Postby Steerpike_jhb » 06 Oct 2011 19:38

All the Papbst induction motors I've seen, albeit from tape recorders, are 3-phase, delta wired. These are also all hysteresis synchronous motors so they will not change speed with voltage.
Any system that varies the voltage to achieve motor speed will need some kind of velocity sensor and servo feedback system to get really accurate control.
The three phase motors can be run quite happily from a single phase by using a phase-shift capacitor.
User avatar
Steerpike_jhb
long player
long player
contributor
 
Posts: 1435
Images: 56
Joined: 28 Mar 2004 00:36
Location: Transvaal / South Africa

Re: Papst Aussenlaufer Motor Controller

Postby lxcount » 06 Oct 2011 21:03

Ah yes, Revox tape recorders and I am sure others use Papst 3-phase motors. I should take a close look at what is done inside the revox's.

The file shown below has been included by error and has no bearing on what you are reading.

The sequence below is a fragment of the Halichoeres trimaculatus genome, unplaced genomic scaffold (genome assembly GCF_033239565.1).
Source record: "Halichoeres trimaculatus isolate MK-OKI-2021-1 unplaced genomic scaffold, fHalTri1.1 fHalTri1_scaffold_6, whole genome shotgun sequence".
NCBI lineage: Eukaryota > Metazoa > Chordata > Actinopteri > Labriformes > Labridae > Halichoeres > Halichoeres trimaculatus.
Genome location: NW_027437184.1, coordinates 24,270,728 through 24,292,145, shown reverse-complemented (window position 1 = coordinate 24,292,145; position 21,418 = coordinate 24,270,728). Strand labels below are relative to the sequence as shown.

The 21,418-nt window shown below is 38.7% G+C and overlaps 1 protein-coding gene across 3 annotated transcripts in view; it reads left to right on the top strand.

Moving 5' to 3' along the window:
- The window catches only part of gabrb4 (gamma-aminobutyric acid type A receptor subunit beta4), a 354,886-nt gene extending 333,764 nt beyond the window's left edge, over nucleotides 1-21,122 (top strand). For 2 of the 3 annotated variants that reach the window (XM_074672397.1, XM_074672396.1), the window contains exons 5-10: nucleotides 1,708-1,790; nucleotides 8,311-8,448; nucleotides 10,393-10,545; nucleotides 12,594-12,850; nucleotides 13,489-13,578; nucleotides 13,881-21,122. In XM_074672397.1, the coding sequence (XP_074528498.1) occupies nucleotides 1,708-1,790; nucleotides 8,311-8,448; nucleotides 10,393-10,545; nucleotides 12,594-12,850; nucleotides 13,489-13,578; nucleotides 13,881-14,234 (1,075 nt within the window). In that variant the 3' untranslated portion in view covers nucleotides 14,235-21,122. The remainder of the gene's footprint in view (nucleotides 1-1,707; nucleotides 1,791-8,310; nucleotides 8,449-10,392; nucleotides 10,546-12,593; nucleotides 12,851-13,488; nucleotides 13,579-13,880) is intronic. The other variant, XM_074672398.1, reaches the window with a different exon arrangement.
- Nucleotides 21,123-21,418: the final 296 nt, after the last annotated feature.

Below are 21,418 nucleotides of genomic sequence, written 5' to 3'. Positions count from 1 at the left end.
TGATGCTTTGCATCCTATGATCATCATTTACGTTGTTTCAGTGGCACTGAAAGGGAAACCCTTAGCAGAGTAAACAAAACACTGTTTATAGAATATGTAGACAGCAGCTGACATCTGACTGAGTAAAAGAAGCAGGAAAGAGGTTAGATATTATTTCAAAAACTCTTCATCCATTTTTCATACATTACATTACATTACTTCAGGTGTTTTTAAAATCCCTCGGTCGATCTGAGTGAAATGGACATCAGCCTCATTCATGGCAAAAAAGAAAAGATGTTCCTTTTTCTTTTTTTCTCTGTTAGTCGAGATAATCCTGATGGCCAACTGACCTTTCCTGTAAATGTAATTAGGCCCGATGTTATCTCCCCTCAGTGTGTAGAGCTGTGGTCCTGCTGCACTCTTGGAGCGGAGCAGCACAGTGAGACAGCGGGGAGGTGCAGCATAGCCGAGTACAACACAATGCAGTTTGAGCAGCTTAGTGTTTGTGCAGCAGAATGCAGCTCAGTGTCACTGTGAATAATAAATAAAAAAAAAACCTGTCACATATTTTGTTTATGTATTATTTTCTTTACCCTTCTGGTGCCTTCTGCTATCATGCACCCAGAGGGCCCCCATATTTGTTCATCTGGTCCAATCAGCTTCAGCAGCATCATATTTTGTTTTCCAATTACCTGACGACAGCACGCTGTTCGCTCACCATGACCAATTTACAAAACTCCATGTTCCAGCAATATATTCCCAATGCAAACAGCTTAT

The Papst Aussenlaufer is indeed Delta wired (3 wires for Delta, versus 4 for Y-wiring) in my Fairchild 412, Thorens td-124 (early models don't have it,) Empire 208, Rek-o-kut N33H (and I think all rek-o-kuts with Papst motors), my Gray table, and many others.

I have been using my VPI SDS to control all of these tables, but I know they should become quieter with true 3-phase power. I am trying to avoid/remove the phase-shift capacitor, though if empirical testing determines the capacitor to be equal to a true 3-phase supply, I would use it. Then only a 1-phase supply would be needed.

The system I described from the Fairchild 412-4 actually changes both the Voltage and Frequency, making it somewhat unique, at least in the range of voltage used.

The VPI SDS starts at 110v for maximum torque, than drops to ~72 volts at 33 1/3, or ~85v for 45, which indicates the need for possibly more torque at higher speeds even with the modern motor chosen.